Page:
Let’s face it, walls make up a big part of any room – especially if you count the ceiling as the 5th wall! Paint and wallpaper provide two very different ways to decorate walls. In today’s post Cindy and Terrie share their opinions on these methods.
Cindy Gives Wallpaper a Thumbs Down
I’ve had wallpaper in my home – once in the kitchen and once in the bedroom – and I’ll never do it again. I inherited a blue and white toile print wallpaper in the bedroom of our very first house. Removing it was a miserably tedious process but my husband and I did away with it and highlighted the bedroom with a grassclothwallpaper that added a wonderful texture and color to the room in addition to looking great with the hardwood floors. When we remodeled the outdated kitchen we selected a contemporary patterned wallpaper to break up the the sea of medium toned wood cabinets. So when we’re talking wallpaper, I’ve been there – I’ve done that – and it looked good. But I’ve had my fill.
When given the choice between wallpaper and paint I now pick paint every time. Here’s why:Photo by Velo Steve, Flickr
- Wallpaper application is more difficult than painting.
- Wallpaper is harder to clean and maintain (especially textures like grasscloth that gather dust, glossy or foiled papers that show every bump or scratch, flocked papers that kids love to pick at, etc.)
- Wallpaper easily stains – so kids with greasy fingers or crayons are not a good combination.
- Wallpaper fades from sun exposure so some walls can end up looking pastel while the other walls are bright.
- Wallpaper is a pain to remove. At some point it has to come down and that means using chemicals to dissolve the glue or renting a steamer to heat the glue. Either way you’ll have to pierce the wallpaper in order to optimize the effectiveness of these two methods.
- Wallpaper scares home buyers – either because the wallpaper is not their style, it is outdated, it is in poor condition or the task of removing it intimidates them.
- Wallpaper can rip and is difficult to patch, especially if you don’t already have extra paper.
- Wallpaper patterns that are trendy today will quickly date a house – remember mylar paper and flocked designs (although it’s coming back into vogue)?
- Wallpaper can’t simply be painted over, it either needs to be removed or you have to sand or fill the seams so they don’t show. Even then there’s a risk the paint will bubble over the paper, sometimes even a “no texture” paper looks textured as the shape of the printed design shows through the paint or, even worse, the color from the wallpaper bleeds through the paint.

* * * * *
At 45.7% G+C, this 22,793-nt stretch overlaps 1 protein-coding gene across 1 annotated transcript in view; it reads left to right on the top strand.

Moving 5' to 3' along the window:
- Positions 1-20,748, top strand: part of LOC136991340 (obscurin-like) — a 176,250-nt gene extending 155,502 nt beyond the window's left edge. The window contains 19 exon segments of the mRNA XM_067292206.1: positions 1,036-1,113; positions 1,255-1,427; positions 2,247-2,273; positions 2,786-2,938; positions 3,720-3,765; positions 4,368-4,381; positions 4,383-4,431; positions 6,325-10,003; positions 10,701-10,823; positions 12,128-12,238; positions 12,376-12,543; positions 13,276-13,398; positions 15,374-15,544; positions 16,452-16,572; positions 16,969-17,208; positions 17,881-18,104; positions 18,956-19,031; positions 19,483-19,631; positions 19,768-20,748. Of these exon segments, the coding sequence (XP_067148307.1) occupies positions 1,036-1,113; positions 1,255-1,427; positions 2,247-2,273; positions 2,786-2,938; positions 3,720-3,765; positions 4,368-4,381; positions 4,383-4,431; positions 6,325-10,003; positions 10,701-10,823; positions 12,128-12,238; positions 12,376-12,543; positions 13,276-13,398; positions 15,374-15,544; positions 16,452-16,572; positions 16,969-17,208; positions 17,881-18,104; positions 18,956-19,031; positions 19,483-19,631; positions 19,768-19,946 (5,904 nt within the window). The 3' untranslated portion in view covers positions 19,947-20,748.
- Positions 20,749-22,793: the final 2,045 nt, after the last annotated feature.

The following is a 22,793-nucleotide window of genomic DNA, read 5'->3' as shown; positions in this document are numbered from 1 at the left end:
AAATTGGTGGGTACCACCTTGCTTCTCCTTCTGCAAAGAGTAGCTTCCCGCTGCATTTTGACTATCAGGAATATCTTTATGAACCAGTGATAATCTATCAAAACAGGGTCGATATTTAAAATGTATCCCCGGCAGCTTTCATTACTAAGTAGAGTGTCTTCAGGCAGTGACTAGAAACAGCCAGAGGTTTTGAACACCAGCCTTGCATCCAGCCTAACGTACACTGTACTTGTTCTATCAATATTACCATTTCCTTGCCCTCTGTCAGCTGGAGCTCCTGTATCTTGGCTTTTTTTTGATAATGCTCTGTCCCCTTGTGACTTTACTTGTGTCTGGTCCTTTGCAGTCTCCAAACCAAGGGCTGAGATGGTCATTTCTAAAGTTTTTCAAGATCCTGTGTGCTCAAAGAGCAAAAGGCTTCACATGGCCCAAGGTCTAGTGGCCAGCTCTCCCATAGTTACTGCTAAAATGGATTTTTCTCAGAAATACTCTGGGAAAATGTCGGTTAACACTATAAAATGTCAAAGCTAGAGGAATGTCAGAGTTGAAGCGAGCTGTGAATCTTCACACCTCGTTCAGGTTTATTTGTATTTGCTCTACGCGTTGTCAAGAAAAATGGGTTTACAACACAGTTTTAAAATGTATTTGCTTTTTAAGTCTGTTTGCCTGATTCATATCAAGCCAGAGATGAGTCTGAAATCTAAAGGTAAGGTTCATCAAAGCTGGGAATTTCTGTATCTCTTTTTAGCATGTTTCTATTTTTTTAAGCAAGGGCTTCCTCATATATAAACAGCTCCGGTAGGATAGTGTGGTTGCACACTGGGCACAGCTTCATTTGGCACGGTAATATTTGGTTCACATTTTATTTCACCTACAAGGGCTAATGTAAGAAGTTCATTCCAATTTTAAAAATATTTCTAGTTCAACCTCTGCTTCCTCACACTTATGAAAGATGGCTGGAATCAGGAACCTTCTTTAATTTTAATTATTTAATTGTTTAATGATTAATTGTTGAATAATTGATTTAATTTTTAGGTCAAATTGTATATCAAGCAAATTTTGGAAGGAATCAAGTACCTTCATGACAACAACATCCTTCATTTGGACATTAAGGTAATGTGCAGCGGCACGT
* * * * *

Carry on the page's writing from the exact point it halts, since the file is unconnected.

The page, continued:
- Wallpaper is more expensive.
Compared to wallpaper, paint provides a low maintenance, easy to apply and cheap way to decorate walls. It is easier to clean and if you do end up witha stubborn stain of some sort you can easily paint over it. With paint your walls can be a solid color, painted and glazed for faux texture, striped, polka dotted, checker board, plaid or a painted mural. You can stencil shapes and words on your wall with paint, paint a border or create a chair rail. And if you tire of it next month, you just need to buy a gallon of paint to quickly and inexpensively change the look.
Behind the short-lived “pretty” face of wallpaper is the ugly reality of application, upkeep, cost and removal. I’m definitely a fan of paint and not wallpaper.
Terrie Gives Wallpaper a Thumbs Up
I love the restrained use of wallpaper! It’s now enjoying a resurgence in popularity and the pattern choice is remarkably large and varied. I agree that like any design element, it goes in and out of vogue and the use of it may date the room in the future. Avocado appliances were once the height of design ‘cool’ but eventually came to represent a very out of fashion era. Deep shag carpets, sunken conversation pits and burgandy/green color schemes have all come and gone. However, if we never did anything because it might date our rooms, we’d all be living in bland white boxes filled with bland white furnishings. I vote for Banish the Bland……